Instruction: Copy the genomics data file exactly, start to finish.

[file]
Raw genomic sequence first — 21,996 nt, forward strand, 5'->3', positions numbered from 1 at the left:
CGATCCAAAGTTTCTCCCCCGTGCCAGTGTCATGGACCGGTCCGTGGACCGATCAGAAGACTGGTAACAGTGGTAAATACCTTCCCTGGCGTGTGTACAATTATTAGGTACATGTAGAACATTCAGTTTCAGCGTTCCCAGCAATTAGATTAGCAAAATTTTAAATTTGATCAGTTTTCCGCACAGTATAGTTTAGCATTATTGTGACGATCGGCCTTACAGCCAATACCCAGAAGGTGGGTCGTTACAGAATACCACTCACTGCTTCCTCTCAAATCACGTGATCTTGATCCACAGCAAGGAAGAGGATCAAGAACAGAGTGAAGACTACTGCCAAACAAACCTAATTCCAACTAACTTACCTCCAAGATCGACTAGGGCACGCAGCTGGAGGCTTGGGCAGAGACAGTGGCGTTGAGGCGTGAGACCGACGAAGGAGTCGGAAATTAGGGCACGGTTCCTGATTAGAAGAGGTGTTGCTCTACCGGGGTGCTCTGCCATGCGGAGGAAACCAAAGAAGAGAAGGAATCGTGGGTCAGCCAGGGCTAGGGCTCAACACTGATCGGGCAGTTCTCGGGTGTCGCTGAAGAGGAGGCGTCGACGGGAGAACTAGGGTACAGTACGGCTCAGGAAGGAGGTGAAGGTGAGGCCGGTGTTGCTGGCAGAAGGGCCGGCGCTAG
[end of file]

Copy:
Raw genomic sequence first — 21,996 nt, forward strand, 5'->3', positions numbered from 1 at the left:
CGATCCAAAGTTTCTCCCCCGTGCCAGTGTCATGGACCGGTCCGTGGACCGATCAGAAGACTGGTAACAGTGGTAAATACCTTCCCTGGCGTGTGTACAATTATTAGGTACATGTAGAACATTCAGTTTCAGCGTTCCCAGCAATTAGATTAGCAAAATTTTAAATTTGATCAGTTTTCCGCACAGTATAGTTTAGCATTATTGTGACGATCGGCCTTACAGCCAATACCCAGAAGGTGGGTCGTTACAGAATACCACTCACTGCTTCCTCTCAAATCACGTGATCTTGATCCACAGCAAGGAAGAGGATCAAGAACAGAGTGAAGACTACTGCCAAACAAACCTAATTCCAACTAACTTACCTCCAAGATCGACTAGGGCACGCAGCTGGAGGCTTGGGCAGAGACAGTGGCGTTGAGGCGTGAGACCGACGAAGGAGTCGGAAATTAGGGCACGGTTCCTGATTAGAAGAGGTGTTGCTCTACCGGGGTGCTCTGCCATGCGGAGGAAACCAAAGAAGAGAAGGAATCGTGGGTCAGCCAGGGCTAGGGCTCAACACTGATCGGGCAGTTCTCGGGTGTCGCTGAAGAGGAGGCGTCGACGGGAGAACTAGGGTACAGTACGGCTCAGGAAGGAGGTGAAGGTGAGGCCGGTGTTGCTGGCAGAAGGGCCGGCGCTAG